Man eating Indian sweet called Jalebi

How to Make (Healthier) Jalebi

Jalebi (जलेबी) are a type of Indian sweet – also found across a large part of the Middle East where they’re known by a number of different names, such as zalabiyah, zalebi or meshabek (مِشَبٍك).

They are not a particularly healthy snack as they are essentially deep-fried batter covered in a sugar syrup. The Guardian’s website posted a Jalebi recipe recently and the overriding message from the reader’s comments was: “This is clearly just a recipe for Type 2 Diabetes“. Not good. However, by making a few changes you can create a much healthier alternative. I swapped the ghee for light olive oil and made the syrup from heating clear honey instead of melting refined white sugar. You could even use a low-fat yoghurt in the mixture and just add less water later.

Find out how I made them below:

A colourful ceramic plate with stacked Indian sweets Jalebi
Jalebi – Attempt One

The Recipe 

Makes around 12 Jalebi

For the batter:

85g plain flour
2 tbsp gram flour (or corn flour)
¼ tsp ground turmeric (optional)
⅛ tsp bicarbonate of soda
120ml Greek yoghurt
A few tbsp water

For the syrup:

2 tbsp honey
Cardamom powder and rose water to taste

  1. Make the syrup by gently heating two tablespoons of clear honey with a small amount of rosewater and some cardamom powder – adjust these to your taste.
  2. For the batter, mix all the dry ingredients together and add the yoghurt to make a thick paste. Slowly add small amounts of water until the batter is thick but pipeable.
  3. Heat some light olive oil in a pan.  It’s hot enough when a drop of the batter will instantly hiss and rise to the surface.
  4. Spoon the batter into a piping bag, cut the end off and quickly start piping swirls onto the oil. Fry for around 45 seconds on each side (or until golden) and set aside on greaseproof paper.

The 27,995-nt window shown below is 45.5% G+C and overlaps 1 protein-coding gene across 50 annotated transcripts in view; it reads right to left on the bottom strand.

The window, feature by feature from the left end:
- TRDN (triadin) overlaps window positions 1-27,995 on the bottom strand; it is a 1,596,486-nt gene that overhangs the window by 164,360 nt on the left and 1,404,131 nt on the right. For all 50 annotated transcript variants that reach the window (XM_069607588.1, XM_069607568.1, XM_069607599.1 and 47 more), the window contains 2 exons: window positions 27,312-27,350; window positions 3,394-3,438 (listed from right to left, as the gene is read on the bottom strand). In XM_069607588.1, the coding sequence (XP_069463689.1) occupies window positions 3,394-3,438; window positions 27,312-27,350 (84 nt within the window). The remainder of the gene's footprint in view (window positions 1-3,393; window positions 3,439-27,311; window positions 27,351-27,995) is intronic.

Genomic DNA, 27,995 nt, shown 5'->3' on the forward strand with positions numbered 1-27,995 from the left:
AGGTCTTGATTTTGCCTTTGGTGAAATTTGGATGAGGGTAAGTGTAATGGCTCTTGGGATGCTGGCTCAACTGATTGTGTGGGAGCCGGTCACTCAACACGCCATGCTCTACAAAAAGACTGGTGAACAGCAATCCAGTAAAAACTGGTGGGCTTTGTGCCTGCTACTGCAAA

5. Brush on some of the melted honey mixture and sprinkle with crushed pistachios. They’re best eaten straight away.

 

Stacked Indian and Middle Eastern sweets called jalebi, meshabek, zulbia, zalabiyah.
Jalebi – Attempt Two

At this point, I feel I need to mention that I did this recipe twice and twice I forget to include the turmeric. It’s not an essential ingredient but if you Google images of Jalebi they are nearly always fluorescent orange because of the turmeric. Mine aren’t, and now you know why.

It’s a pretty simple recipe and barely takes half an hour from start to finish. I was really pleased with how they turned out,  lots of flavour, crunchy texture and the syrup was so delicious I could have just eaten that by itself. The second attempt worked out particularly well, partly because I made sure they didn’t stay in the oil for very long.

Man eating a sweet
Proving they’re edible – not poison

I would love to hear about your attempts at making Jalebi or any unusual variations you might have tried. Suggestions about what to do next are always welcome too.

I’ve still got a few more Middle Eastern recipes up my sleeve so stand by for more posts soon!

 

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